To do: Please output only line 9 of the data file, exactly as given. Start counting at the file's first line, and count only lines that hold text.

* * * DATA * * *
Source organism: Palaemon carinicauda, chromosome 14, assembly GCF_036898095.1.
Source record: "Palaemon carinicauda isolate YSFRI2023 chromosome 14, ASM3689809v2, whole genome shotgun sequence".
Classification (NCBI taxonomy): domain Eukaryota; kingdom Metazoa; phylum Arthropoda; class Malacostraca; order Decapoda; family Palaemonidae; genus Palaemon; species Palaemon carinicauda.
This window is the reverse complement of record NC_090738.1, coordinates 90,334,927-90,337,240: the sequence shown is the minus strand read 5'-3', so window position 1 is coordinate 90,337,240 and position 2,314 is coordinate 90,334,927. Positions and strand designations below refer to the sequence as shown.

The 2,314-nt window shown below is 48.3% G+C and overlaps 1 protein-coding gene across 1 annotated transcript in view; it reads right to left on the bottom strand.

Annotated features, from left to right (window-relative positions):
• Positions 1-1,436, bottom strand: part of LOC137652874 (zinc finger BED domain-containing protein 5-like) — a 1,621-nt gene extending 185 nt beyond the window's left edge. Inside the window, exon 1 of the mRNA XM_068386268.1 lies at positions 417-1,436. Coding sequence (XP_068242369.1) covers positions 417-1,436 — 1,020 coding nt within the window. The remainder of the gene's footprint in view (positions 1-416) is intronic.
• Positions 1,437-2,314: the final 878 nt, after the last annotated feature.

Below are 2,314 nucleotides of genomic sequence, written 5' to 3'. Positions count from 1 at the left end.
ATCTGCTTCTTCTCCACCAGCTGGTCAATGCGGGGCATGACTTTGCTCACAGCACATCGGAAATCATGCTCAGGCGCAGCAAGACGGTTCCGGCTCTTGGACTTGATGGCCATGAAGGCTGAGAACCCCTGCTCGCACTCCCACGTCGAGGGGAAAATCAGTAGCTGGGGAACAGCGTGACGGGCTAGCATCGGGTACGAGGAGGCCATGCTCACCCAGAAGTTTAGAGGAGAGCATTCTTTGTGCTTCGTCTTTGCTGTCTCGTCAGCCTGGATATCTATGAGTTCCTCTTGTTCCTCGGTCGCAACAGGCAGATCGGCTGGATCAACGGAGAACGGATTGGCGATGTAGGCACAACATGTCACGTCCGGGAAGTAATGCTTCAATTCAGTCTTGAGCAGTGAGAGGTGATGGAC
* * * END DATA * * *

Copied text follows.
Below are 2,314 nucleotides of genomic sequence, written 5' to 3'. Positions count from 1 at the left end.